Welcome to the Neighborhood

Posted By on Mon, Aug 21, 2017 at 2:54 PM

Good tacos make good neighbors. - JENNIFER FUMIKO CAHILL
  • Jennifer Fumiko Cahill
  • Good tacos make good neighbors.

Let us pause to appreciate the neighborhood taco truck. True, the trucks parked beside your favorite watering holes are doing the Lord's work, putting tasty, blessedly absorbent food in our bellies when most we need it. But get caught up in yard work past lunch or come home from work to a crisper full of wilted greens and the truck down the block may as well be an ambulance.

The cheery, red Tacos La Bonita truck has taken up residence on the corner of Spear Avenue and Alliance Road in Arcata (1499 Spear Ave., Arcata) with its fancy new appliances, presumably raising property values. With students back in town, expect a bigger crowd at the window. On a recent visit, Jackie Garcia glanced at her mother, Ms. Silva, who does all the "real" cooking — the meats, beans and sauces her daughter assembles into tacos and burritos — and said they'll be there every day, but for a few festivals and events.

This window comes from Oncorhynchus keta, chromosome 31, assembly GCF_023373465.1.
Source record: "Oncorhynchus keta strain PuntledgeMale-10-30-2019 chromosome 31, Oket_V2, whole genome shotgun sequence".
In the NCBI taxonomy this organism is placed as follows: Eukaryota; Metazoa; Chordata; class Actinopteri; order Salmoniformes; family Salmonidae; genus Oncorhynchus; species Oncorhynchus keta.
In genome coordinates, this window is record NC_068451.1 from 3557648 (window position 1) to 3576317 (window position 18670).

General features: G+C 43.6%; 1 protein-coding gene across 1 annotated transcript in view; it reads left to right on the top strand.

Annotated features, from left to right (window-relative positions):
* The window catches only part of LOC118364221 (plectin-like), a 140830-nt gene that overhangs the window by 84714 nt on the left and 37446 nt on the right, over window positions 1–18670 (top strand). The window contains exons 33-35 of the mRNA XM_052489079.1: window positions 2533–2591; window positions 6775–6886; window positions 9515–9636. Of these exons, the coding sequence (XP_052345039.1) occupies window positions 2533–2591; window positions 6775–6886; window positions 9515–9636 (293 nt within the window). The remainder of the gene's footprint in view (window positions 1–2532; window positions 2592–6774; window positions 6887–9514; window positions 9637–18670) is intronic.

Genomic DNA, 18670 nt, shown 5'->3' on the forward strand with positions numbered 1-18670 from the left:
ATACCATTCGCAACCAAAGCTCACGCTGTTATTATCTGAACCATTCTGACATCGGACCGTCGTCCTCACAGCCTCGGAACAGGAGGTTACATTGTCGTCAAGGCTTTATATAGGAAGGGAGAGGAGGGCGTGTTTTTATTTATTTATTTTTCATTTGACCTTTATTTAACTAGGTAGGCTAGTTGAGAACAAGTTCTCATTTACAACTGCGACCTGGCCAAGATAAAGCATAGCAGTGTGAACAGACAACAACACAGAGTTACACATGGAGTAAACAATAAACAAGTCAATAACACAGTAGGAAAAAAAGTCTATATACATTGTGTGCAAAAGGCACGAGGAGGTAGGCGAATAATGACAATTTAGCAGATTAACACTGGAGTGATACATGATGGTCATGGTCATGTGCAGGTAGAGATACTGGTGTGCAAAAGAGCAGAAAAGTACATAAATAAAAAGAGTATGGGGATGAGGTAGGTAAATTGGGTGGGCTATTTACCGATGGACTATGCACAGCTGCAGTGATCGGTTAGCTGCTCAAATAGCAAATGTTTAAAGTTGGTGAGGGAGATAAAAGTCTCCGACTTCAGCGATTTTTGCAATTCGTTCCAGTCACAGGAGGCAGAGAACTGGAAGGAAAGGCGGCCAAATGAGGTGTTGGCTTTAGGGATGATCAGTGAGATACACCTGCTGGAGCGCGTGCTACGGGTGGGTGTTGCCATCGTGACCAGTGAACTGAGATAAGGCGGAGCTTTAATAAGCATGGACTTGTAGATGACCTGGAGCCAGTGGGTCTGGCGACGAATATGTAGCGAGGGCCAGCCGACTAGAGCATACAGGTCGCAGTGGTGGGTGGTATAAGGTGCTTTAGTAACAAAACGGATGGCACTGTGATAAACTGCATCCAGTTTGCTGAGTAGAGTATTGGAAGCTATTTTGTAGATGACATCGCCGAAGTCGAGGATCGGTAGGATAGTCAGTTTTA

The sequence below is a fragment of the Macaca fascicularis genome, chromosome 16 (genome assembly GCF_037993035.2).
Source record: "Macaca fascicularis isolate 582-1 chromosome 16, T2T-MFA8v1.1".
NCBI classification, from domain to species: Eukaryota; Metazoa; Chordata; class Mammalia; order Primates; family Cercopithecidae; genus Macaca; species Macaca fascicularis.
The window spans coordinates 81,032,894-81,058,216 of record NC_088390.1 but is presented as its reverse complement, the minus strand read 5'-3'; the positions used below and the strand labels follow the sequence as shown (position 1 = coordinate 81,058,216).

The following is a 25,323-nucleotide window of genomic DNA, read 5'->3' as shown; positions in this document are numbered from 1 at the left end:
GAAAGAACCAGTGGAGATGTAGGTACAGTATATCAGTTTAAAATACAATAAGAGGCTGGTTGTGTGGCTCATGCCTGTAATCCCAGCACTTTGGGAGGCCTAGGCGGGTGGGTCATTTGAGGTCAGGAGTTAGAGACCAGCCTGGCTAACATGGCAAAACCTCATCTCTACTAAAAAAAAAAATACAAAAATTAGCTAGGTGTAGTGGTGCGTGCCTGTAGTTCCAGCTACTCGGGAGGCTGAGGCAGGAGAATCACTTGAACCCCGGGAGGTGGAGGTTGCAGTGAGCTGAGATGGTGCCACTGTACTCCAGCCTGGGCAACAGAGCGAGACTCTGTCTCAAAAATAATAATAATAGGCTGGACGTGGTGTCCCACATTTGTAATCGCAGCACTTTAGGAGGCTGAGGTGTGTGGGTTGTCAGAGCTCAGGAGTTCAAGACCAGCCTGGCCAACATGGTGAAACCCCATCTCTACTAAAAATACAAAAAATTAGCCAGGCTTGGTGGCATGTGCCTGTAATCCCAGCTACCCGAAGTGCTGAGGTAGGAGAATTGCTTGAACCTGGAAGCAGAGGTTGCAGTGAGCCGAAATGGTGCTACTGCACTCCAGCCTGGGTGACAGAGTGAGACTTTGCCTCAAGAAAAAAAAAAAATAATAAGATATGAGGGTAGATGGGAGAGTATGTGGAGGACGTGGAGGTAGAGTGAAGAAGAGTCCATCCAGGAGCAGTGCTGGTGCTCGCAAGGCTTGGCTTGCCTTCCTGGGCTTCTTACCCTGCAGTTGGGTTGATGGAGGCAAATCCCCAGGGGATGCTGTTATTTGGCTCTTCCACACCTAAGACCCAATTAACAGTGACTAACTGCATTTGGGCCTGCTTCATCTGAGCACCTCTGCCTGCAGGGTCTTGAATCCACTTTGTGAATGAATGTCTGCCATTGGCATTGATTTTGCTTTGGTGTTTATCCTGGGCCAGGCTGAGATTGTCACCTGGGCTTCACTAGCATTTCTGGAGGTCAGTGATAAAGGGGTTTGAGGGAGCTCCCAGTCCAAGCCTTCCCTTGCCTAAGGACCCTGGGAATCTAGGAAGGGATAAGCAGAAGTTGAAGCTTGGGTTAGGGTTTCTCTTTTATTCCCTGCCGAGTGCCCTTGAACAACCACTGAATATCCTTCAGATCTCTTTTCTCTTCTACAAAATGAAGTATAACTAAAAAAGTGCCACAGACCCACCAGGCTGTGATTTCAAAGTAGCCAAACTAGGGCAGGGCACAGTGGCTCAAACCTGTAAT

Chicken tinga sopes with green salsa. - JENNIFER FUMIKO CAHILL
  • Jennifer Fumiko Cahill
  • Chicken tinga sopes with green salsa.

A carnitas taco ($2.50) comes with onion and cilantro on a pliant homemade tortilla, the meat tender and simply seasoned. If the homemade tortilla is, for you, the real star of a soft taco, follow your heart to the sopes ($4). The thicker hand-formed masa patty, crispy outside and soft inside, is fried to order and topped with a scoop of the spicy, vermillion chicken tinga, creamy refried beans, avocado and crumbled queso fresco. Tart green salsa is a fine choice here. And just like that, it's a beautiful day in the neighborhood.
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Monday, August 14, 2017

Meet Me Out Back

Posted By on Mon, Aug 14, 2017 at 4:52 PM

Chipotle tacos have a lot going on. In a good way. - JENNIFER FUMIKO CAHILL
  • Jennifer Fumiko Cahill
  • Chipotle tacos have a lot going on. In a good way.